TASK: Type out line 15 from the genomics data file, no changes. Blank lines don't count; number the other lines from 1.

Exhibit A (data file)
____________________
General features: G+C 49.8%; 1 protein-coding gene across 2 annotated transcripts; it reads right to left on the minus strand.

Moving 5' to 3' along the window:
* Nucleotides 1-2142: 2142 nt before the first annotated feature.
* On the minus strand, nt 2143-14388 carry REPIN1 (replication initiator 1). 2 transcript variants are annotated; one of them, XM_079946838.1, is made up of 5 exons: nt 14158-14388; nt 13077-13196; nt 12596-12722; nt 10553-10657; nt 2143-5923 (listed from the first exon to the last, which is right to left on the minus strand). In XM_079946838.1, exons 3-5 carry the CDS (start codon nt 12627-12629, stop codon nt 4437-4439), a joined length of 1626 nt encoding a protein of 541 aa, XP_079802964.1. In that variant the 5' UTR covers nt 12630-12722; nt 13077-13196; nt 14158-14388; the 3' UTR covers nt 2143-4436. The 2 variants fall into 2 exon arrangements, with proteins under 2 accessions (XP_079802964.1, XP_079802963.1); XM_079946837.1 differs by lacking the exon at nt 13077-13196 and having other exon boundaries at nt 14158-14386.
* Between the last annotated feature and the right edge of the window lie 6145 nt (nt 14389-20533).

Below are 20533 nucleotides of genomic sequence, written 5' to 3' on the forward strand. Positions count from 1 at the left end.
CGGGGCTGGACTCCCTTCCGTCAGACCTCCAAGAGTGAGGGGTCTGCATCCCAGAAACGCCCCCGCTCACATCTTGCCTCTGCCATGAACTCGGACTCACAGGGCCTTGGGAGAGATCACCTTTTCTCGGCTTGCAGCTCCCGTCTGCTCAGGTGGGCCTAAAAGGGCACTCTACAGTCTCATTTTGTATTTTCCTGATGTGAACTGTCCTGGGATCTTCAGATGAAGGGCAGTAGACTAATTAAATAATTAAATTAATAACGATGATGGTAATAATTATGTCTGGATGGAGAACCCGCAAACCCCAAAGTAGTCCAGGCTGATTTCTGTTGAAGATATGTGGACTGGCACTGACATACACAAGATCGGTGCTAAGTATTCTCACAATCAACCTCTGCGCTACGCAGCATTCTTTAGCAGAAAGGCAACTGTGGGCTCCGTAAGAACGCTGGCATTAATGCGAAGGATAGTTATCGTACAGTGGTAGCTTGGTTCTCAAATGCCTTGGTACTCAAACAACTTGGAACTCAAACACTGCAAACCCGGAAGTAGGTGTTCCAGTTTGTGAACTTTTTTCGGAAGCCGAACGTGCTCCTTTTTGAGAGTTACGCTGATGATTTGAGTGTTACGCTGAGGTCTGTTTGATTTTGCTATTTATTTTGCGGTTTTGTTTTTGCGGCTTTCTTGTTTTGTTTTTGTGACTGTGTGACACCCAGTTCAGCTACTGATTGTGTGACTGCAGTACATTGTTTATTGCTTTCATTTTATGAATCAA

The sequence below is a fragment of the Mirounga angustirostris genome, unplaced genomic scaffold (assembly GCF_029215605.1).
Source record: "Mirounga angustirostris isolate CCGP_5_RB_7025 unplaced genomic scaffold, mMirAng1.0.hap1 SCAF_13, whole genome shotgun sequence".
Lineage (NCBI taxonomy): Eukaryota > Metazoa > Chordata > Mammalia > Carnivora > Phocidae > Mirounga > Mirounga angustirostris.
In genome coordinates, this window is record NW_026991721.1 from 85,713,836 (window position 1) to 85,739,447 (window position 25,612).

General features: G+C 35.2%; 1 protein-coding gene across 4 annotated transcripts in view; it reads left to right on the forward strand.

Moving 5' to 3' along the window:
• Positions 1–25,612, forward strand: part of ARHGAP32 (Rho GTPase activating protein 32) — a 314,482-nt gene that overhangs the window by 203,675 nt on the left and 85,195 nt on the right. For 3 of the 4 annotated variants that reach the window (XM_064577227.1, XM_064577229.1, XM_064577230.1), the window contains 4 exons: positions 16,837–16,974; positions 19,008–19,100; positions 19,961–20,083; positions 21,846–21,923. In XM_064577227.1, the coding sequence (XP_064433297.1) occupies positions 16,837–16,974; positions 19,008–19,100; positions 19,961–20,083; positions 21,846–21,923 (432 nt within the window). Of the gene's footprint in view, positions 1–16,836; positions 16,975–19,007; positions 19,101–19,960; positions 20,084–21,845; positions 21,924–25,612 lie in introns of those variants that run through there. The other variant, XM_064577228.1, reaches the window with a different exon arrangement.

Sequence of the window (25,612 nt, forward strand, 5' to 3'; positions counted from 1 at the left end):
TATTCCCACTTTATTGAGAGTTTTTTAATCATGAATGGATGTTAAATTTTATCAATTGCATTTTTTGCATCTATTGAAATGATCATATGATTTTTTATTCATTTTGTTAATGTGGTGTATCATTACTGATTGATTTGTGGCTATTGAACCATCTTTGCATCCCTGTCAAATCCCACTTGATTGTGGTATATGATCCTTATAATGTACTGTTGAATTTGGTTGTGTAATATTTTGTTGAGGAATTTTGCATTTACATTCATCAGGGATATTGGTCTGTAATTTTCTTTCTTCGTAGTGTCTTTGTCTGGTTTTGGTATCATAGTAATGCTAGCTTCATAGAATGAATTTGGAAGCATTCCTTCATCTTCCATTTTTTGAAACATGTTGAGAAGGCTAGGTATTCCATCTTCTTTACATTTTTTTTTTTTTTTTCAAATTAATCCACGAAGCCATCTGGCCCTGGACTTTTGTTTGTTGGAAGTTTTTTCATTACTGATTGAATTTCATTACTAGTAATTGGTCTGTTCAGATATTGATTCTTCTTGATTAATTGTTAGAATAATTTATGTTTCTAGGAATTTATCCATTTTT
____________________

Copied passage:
Sequence of the window (25,612 nt, forward strand, 5' to 3'; positions counted from 1 at the left end):